3. Signal Interference From Power Lines:
High-voltage power lines cause electromagnetic interference due to the Corona Discharge. The EMI can interfere with radio waves, including TV broadcast signals.
4. Geography (Terrain):
Your geographical location may cause you to be out of the line of sight for nearby transmitters; this is especially true for people living in valleys.
How To Boost TV Antenna Signal Reception
In this section, we’ll cover the different things you can do to boost signal reception for your TV antenna.
For Indoor Antennas
- To prevent signal loss indoors, ensure there are few obstructions between the antenna and the signals coming from outside. For example, you can keep it near the non-metal window or in the attic (for height).
- Reposition the antenna to have a clear line of sight to the TV station transmitter.
- Ensure that your indoor antenna and coaxial cable do not have any physical issues (i.e., breaks, cuts, rust) that can affect their performance.
- Use a high-quality coaxial cable. Low-quality cables can weaken the signals your antenna is working hard to bring in, rendering them nearly useless when they hit your TV.
- Install a signal booster between your antenna and TV to strengthen signals from the antenna. TV signal boosters come in handy when your splitter or coaxial cable is causing signal loss.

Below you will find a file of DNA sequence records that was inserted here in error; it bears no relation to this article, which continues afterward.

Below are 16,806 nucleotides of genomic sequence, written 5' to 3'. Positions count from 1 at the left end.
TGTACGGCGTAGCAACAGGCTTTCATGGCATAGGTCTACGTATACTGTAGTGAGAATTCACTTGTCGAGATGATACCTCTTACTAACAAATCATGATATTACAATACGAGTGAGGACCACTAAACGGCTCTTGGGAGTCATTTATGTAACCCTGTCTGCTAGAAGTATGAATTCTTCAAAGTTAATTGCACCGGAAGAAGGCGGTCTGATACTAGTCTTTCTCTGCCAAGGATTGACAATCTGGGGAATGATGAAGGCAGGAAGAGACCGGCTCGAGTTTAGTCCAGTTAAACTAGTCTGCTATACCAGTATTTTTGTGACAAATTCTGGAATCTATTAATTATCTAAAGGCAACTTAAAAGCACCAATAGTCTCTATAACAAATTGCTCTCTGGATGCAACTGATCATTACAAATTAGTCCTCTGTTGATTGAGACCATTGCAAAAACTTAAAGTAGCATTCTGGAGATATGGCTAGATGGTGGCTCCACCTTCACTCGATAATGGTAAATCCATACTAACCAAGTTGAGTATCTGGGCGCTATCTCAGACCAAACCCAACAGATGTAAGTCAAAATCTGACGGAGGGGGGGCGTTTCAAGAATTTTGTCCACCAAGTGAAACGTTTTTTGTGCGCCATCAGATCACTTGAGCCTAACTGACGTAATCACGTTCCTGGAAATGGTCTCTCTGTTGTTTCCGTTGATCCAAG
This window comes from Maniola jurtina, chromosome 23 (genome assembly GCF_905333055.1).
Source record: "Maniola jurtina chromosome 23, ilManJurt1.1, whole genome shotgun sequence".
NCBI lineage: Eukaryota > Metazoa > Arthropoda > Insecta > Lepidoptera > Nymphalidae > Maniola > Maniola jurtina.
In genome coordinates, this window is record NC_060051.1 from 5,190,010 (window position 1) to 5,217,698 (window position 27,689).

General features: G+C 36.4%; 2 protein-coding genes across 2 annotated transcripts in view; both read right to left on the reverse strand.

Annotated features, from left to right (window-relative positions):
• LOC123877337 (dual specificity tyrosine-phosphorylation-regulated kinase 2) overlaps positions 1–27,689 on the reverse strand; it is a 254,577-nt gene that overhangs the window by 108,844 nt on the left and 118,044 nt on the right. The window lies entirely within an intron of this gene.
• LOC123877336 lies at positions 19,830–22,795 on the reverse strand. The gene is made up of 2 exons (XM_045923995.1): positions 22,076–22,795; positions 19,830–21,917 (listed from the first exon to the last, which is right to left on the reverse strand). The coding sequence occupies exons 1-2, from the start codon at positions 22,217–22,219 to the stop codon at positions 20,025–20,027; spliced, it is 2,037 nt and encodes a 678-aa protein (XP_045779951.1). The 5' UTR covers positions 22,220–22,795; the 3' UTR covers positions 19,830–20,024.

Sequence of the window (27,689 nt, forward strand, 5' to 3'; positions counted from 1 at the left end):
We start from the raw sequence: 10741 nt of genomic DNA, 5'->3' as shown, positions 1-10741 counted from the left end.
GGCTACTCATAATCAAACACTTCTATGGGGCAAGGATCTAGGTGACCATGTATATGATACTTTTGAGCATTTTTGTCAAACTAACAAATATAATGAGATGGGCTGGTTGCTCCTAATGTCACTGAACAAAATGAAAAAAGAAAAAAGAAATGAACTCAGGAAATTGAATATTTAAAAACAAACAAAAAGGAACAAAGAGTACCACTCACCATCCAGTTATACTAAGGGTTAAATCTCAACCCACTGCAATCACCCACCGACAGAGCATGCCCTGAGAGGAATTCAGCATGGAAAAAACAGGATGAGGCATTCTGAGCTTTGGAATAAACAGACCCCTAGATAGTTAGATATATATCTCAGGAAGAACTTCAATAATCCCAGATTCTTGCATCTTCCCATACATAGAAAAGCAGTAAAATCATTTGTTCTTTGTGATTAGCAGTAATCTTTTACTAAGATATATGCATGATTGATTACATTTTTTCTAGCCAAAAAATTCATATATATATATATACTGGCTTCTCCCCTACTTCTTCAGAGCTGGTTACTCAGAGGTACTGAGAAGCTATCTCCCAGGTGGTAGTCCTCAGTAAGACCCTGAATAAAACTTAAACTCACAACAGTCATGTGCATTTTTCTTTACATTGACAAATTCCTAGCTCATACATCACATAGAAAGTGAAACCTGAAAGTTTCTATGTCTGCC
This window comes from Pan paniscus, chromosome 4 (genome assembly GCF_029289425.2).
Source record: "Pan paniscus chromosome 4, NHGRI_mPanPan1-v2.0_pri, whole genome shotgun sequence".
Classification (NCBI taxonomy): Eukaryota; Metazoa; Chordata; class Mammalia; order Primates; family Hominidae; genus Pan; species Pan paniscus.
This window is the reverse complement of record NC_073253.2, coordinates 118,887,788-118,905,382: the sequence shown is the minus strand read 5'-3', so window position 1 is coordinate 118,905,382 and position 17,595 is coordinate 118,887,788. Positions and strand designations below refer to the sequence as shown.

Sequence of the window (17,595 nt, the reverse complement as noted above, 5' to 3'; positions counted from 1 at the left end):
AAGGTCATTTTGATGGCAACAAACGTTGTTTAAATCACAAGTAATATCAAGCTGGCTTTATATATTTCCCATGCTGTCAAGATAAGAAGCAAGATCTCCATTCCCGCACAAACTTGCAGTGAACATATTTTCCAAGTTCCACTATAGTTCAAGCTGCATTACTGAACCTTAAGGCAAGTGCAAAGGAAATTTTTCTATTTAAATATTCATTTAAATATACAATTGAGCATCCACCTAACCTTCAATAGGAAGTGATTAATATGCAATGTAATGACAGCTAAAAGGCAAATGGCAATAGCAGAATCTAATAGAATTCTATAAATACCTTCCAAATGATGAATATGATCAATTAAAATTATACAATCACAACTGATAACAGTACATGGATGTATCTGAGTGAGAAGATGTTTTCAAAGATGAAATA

- Use a distribution amplifier if you have multiple TVs. Splitters contribute to loss of signal quality, so if you must use one, use a distribution amplifier. We recommend the powered Antennas Direct Distribution Amplifier, which can distribute a single signal to multiple outputs without degradation.
- If you live in a suburb or far away from broadcast towers, switch from an indoor TV antenna to an outdoor or attic antenna. Outdoor antennas have a much wider pick-up radius.
For Outdoor Antennas
- Ensure your antenna is on the radio horizon. If it’s not, calculate the correct height your antenna needs to be to get the best signal. You can work out your calculations on TV Signal Factor – Radio Horizon.
- Choose an installation spot that is mostly clear of obstacles in the direction of the signal tower.
- Ensure your outdoor antenna and coaxial cable are not constantly exposed to harsh weather conditions.
- Use the correct type of antenna, depending on the location of your transmitter(s). You can also add a rotor to your directional antenna if you want to receive signals from multiple directions
- Instead of a splitter, get an antenna for each TV you own.
OTA broadcast TV is on the comeback, and many TV users struggle to find the best way to get in on it. While broadcast signals are mostly digital and strong, antenna reception is still quite tricky.
Your TV antenna can have poor reception even when signals are strong in your area. Poor reception and weak signals occur due to low-quality devices and cables, physical obstacles, interference, poor antenna installation, or signal splitters.
While indoor antennas are convenient and inexpensive, we recommend using an outdoor antenna to get more coverage. However, the tips in the article will help boost reception on any antenna type.
Gabriella ‘Diogo is a technical writer with a vested interest in tech hardware and equipment. She shares her knowledge and processes in an easy-to-grasp, lighthearted style. When she’s not testing or researching device performance, you’ll find her writing short stories or rewatching episodes of her favorite sitcoms.